Q: After three years of working for a controlling tyrant, I finally quit. I’m now in danger of losing my new job. It turns out I’m not free from my former boss’s reach. He wrote a scathing email to my new boss after she hired me. Apparently, they served together on a nonprofit board. He told her she made a terrible mistake and that she’d regret hiring me. I learned this when my new boss told me she needed to ask me about several accusations he’d made. By the time she’d finished interviewing me and told me she’d let me prove myself, I was shaking. Now, whenever my boss asks me if I’ve completed a project, I say “yes,” even if I haven’t even started it. I keep thinking she’ll decide she made a hiring mistake. She’s told me several times I need to stop being defensive, she’s just asking me...Lynne Curry
Brad instilled dread in his employees. New employees quickly learned the whispered “storm ahead” warning from a co-worker meant, “Stay out of Brad’s way -- he’s in a mood.” Like many bully bosses, Brad didn’t blow up every day -- and this made his outbursts more difficult for some employees. They’d get used to the calm Brad and relax. Then, something would anger Brad and employees would watch in horror as Brad’s jaw tightened and his eyes darkened, signaling an impending eruption. “You get used to it,” Brad’s longer-term employees told new hires. “It’s sort of like living in a prison camp. The work is great; just don’t get on the warden’s radar and you’ll do fine.” Few employees lasted more than a year. A bully boss turns a job into a nightmare. Bully bosses dominate and devalue their...Lynne Curry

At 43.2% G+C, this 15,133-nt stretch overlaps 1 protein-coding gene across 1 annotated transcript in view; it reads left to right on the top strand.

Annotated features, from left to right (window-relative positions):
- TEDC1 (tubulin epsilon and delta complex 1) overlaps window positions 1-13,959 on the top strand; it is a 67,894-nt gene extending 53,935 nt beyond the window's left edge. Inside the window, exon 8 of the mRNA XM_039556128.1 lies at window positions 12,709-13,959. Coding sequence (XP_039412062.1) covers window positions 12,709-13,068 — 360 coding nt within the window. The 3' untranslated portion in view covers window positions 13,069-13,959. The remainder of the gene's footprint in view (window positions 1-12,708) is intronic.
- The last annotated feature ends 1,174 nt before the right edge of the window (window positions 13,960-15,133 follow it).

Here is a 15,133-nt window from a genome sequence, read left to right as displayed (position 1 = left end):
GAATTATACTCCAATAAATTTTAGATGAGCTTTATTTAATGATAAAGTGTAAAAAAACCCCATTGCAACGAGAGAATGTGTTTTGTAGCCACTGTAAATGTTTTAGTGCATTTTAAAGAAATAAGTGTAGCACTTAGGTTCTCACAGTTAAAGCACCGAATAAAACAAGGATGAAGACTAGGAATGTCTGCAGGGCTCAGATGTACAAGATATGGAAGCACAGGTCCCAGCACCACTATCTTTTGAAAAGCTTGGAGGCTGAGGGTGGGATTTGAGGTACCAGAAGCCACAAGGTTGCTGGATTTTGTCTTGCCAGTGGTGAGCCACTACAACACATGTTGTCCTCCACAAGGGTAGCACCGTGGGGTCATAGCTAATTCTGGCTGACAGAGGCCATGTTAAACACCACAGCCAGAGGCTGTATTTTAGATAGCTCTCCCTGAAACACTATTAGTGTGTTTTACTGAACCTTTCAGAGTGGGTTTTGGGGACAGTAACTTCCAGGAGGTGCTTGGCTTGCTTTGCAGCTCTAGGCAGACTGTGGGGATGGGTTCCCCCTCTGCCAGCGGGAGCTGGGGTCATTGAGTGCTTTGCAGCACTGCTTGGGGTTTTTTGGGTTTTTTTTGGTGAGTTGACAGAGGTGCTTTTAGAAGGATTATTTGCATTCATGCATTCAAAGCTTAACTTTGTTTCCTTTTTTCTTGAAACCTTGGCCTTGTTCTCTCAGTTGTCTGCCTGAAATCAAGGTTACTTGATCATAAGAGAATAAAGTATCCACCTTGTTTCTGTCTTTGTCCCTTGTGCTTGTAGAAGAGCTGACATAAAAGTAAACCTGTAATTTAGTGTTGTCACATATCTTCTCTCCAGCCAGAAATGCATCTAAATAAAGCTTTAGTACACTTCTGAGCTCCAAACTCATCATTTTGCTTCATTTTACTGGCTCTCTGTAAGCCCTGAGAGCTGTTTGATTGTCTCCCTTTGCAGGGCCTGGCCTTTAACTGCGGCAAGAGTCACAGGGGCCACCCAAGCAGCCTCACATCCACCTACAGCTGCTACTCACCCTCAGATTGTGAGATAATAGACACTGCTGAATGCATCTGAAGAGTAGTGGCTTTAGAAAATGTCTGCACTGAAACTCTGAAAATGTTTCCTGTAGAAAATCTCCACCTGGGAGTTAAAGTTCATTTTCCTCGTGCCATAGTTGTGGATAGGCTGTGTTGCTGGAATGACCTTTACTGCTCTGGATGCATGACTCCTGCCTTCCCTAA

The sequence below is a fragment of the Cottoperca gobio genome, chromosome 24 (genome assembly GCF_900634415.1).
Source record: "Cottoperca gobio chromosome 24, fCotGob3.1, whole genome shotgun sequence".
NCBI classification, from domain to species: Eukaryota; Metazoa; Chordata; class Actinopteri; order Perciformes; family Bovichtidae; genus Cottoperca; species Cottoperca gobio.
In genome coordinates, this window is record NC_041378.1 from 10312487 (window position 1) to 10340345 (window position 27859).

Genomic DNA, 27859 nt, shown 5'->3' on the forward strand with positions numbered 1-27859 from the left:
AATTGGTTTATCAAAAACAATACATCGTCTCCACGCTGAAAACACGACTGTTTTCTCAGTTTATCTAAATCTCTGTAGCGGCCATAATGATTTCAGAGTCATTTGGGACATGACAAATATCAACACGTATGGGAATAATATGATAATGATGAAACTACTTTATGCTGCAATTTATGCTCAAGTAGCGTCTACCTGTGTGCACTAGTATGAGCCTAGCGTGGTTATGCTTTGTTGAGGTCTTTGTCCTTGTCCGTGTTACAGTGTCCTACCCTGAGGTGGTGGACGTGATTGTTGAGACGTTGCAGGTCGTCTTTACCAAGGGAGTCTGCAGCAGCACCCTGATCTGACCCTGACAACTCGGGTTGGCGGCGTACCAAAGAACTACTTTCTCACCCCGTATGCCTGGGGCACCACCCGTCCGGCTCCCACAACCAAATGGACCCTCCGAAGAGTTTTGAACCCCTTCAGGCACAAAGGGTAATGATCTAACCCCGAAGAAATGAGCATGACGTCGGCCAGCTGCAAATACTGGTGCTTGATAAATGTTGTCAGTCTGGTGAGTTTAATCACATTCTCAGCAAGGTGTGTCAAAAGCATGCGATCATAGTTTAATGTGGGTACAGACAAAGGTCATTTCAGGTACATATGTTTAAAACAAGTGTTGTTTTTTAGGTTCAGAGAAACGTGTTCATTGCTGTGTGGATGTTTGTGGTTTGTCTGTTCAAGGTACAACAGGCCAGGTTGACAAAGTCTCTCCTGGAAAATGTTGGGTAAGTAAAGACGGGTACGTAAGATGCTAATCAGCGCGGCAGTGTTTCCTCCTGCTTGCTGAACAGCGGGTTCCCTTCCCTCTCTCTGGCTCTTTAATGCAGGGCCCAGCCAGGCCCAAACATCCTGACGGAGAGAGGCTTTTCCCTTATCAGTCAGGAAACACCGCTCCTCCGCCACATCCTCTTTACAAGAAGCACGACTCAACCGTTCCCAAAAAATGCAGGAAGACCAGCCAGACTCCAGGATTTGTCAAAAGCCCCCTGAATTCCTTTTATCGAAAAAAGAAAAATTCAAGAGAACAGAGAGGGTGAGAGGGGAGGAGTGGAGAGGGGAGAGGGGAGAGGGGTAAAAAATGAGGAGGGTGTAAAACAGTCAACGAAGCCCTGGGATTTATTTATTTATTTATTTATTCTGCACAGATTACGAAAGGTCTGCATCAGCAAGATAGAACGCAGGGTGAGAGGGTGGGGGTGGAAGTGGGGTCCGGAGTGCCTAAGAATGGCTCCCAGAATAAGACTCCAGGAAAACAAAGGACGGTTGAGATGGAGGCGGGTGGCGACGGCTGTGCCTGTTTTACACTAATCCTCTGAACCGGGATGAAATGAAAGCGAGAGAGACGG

You thought it only happened in the movies or bad spy novels. But it’s happened to you. Unknown individuals have swamped your Twitter and Facebook accounts and your email inbox with hateful postings. Everyone you know has been inundated with believable half-truths hinting at scandals in your past. Some believe what they say, saying, “Where there’s smoke, there’s fire.” You’ve been cyberbullied. If a high-tech lynch mob hacks your reputation, consider these steps. Think through what’s happened Don’t let yourself respond in the heat of the moment. If you impulsively delete hateful posts, you waste the evidence you’ll need to track the cyberbullies down. If you lash out at those who send the posts, you feed their egos and may spur them to create an infinite multitude of dummy accounts and...Lynne Curry
Q: My co-worker, “Aly,” texts on her cellphone held under her desk, surfs the Internet, fakes going to the bathroom so she can make personal calls from a corner in the hallway and sneaks out of work early. Our supervisor suspects some of this. Several times a day, she walks by Aly’s desk, trying to catch her in the act. She never catches Aly surfing because Aly hears her approach and immediately maximizes her work screen. I’d like to tell our supervisor to sit at Aly’s desk, minimize what’s on the desktop, and then she’ll see Aly’s other screens. They’re right there at the bottom. She does catch Aly texting, and always asks with mild reproof, “Is that a work text?” Aly then looks like a wounded puppy, saying, “It was only for a minute.” After our supervisor says, “Please put your cell...Lynne Curry